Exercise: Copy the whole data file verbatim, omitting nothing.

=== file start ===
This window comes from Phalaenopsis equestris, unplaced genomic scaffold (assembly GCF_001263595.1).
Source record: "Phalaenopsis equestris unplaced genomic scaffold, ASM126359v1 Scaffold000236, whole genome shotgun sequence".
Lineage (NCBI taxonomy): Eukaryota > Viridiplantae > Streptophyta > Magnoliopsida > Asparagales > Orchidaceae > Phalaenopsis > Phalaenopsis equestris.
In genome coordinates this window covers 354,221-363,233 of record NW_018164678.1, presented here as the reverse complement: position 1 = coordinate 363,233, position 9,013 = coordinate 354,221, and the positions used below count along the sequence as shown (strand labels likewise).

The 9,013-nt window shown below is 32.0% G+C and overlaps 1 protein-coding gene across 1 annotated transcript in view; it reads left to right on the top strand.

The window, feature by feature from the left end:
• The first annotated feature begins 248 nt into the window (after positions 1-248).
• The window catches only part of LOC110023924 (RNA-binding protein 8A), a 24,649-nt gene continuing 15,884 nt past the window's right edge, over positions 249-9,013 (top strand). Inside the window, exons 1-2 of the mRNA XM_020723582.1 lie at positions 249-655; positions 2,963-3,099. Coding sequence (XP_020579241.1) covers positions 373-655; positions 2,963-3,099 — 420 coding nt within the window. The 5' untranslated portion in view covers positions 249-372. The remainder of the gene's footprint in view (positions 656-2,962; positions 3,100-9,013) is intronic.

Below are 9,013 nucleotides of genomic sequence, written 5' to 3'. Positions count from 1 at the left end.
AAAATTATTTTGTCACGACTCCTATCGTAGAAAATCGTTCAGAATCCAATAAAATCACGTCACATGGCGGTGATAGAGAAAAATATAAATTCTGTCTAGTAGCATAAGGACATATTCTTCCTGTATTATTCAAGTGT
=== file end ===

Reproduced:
This window comes from Phalaenopsis equestris, unplaced genomic scaffold (assembly GCF_001263595.1).
Source record: "Phalaenopsis equestris unplaced genomic scaffold, ASM126359v1 Scaffold000236, whole genome shotgun sequence".
Lineage (NCBI taxonomy): Eukaryota > Viridiplantae > Streptophyta > Magnoliopsida > Asparagales > Orchidaceae > Phalaenopsis > Phalaenopsis equestris.
In genome coordinates this window covers 354,221-363,233 of record NW_018164678.1, presented here as the reverse complement: position 1 = coordinate 363,233, position 9,013 = coordinate 354,221, and the positions used below count along the sequence as shown (strand labels likewise).

The 9,013-nt window shown below is 32.0% G+C and overlaps 1 protein-coding gene across 1 annotated transcript in view; it reads left to right on the top strand.

The window, feature by feature from the left end:
• The first annotated feature begins 248 nt into the window (after positions 1-248).
• The window catches only part of LOC110023924 (RNA-binding protein 8A), a 24,649-nt gene continuing 15,884 nt past the window's right edge, over positions 249-9,013 (top strand). Inside the window, exons 1-2 of the mRNA XM_020723582.1 lie at positions 249-655; positions 2,963-3,099. Coding sequence (XP_020579241.1) covers positions 373-655; positions 2,963-3,099 — 420 coding nt within the window. The 5' untranslated portion in view covers positions 249-372. The remainder of the gene's footprint in view (positions 656-2,962; positions 3,100-9,013) is intronic.

Below are 9,013 nucleotides of genomic sequence, written 5' to 3'. Positions count from 1 at the left end.
AAAATTATTTTGTCACGACTCCTATCGTAGAAAATCGTTCAGAATCCAATAAAATCACGTCACATGGCGGTGATAGAGAAAAATATAAATTCTGTCTAGTAGCATAAGGACATATTCTTCCTGTATTATTCAAGTGT